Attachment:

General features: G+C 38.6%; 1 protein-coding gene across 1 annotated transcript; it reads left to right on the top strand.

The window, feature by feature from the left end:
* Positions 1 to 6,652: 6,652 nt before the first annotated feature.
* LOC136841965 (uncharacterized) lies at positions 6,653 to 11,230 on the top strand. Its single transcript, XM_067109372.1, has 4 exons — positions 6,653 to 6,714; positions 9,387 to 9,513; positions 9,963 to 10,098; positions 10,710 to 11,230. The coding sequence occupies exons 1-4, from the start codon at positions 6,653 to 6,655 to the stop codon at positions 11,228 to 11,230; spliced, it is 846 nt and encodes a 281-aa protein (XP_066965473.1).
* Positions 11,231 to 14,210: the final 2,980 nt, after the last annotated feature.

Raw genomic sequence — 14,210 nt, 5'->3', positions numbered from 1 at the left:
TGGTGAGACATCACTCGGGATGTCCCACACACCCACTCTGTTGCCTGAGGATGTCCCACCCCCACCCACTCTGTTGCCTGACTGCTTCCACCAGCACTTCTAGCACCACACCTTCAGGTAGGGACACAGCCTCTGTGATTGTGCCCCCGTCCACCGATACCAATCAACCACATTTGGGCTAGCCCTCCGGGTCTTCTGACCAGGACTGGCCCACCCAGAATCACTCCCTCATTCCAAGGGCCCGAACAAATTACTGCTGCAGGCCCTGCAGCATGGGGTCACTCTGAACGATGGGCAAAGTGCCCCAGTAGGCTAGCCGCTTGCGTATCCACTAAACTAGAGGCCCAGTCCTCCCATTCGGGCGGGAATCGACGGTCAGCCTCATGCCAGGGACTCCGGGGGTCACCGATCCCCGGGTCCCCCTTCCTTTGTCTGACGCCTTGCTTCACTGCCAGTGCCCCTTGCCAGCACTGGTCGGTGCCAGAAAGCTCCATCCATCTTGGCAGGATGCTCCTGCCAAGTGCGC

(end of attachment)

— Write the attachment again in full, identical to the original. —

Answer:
General features: G+C 38.6%; 1 protein-coding gene across 1 annotated transcript; it reads left to right on the top strand.

The window, feature by feature from the left end:
* Positions 1 to 6,652: 6,652 nt before the first annotated feature.
* LOC136841965 (uncharacterized) lies at positions 6,653 to 11,230 on the top strand. Its single transcript, XM_067109372.1, has 4 exons — positions 6,653 to 6,714; positions 9,387 to 9,513; positions 9,963 to 10,098; positions 10,710 to 11,230. The coding sequence occupies exons 1-4, from the start codon at positions 6,653 to 6,655 to the stop codon at positions 11,228 to 11,230; spliced, it is 846 nt and encodes a 281-aa protein (XP_066965473.1).
* Positions 11,231 to 14,210: the final 2,980 nt, after the last annotated feature.

Raw genomic sequence — 14,210 nt, 5'->3', positions numbered from 1 at the left:
TGGTGAGACATCACTCGGGATGTCCCACACACCCACTCTGTTGCCTGAGGATGTCCCACCCCCACCCACTCTGTTGCCTGACTGCTTCCACCAGCACTTCTAGCACCACACCTTCAGGTAGGGACACAGCCTCTGTGATTGTGCCCCCGTCCACCGATACCAATCAACCACATTTGGGCTAGCCCTCCGGGTCTTCTGACCAGGACTGGCCCACCCAGAATCACTCCCTCATTCCAAGGGCCCGAACAAATTACTGCTGCAGGCCCTGCAGCATGGGGTCACTCTGAACGATGGGCAAAGTGCCCCAGTAGGCTAGCCGCTTGCGTATCCACTAAACTAGAGGCCCAGTCCTCCCATTCGGGCGGGAATCGACGGTCAGCCTCATGCCAGGGACTCCGGGGGTCACCGATCCCCGGGTCCCCCTTCCTTTGTCTGACGCCTTGCTTCACTGCCAGTGCCCCTTGCCAGCACTGGTCGGTGCCAGAAAGCTCCATCCATCTTGGCAGGATGCTCCTGCCAAGTGCGC